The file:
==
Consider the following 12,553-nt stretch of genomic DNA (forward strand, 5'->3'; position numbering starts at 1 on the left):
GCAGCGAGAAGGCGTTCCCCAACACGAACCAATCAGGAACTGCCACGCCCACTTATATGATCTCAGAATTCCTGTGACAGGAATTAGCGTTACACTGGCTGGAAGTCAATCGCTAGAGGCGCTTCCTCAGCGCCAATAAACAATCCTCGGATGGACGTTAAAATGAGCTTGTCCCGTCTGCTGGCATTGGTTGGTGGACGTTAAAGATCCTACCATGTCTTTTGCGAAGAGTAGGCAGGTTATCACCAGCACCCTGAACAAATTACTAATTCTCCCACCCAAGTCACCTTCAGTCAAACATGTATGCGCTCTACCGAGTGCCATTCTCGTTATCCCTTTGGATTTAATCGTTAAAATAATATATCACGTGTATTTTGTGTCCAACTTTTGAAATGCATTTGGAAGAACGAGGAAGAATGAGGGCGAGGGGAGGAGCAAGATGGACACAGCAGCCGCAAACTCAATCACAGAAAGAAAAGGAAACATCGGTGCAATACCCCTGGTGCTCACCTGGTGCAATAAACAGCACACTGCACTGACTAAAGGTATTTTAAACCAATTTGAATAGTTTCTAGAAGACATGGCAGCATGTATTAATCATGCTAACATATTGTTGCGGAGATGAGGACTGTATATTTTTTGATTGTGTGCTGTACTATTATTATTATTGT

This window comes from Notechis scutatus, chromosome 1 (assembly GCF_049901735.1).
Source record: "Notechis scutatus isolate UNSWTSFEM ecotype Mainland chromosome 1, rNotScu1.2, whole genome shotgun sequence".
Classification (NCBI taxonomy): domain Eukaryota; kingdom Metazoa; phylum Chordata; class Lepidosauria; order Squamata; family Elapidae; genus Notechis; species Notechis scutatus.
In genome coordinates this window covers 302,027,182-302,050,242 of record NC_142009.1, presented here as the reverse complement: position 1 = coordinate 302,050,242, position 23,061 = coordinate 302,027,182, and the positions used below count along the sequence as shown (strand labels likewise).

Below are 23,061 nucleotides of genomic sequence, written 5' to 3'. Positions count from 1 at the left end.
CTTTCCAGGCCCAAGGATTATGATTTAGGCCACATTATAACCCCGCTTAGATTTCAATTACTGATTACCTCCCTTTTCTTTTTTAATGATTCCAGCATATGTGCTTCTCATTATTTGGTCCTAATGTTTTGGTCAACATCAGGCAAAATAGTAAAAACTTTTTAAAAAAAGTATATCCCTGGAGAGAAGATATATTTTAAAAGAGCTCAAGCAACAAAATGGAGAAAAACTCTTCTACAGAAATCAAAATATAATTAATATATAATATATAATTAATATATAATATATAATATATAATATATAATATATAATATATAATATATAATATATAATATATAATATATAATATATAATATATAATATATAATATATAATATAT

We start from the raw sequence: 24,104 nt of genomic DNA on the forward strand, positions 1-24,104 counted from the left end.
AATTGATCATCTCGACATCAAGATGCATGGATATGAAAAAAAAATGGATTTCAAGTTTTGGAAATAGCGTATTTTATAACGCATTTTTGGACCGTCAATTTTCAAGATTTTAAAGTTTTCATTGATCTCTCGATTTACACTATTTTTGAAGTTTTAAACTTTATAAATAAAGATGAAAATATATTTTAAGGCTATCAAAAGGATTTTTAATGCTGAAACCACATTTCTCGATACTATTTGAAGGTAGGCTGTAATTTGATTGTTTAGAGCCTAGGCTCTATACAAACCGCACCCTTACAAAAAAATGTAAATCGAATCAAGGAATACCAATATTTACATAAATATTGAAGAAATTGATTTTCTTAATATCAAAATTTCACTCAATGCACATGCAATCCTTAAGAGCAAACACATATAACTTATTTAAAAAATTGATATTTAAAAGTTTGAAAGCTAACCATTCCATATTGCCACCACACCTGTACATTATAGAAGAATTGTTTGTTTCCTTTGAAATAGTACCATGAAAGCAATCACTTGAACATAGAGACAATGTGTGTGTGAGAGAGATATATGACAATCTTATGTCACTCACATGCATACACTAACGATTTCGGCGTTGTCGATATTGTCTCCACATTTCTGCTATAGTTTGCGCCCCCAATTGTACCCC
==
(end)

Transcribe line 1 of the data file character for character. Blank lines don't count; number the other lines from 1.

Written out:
Consider the following 12,553-nt stretch of genomic DNA (forward strand, 5'->3'; position numbering starts at 1 on the left):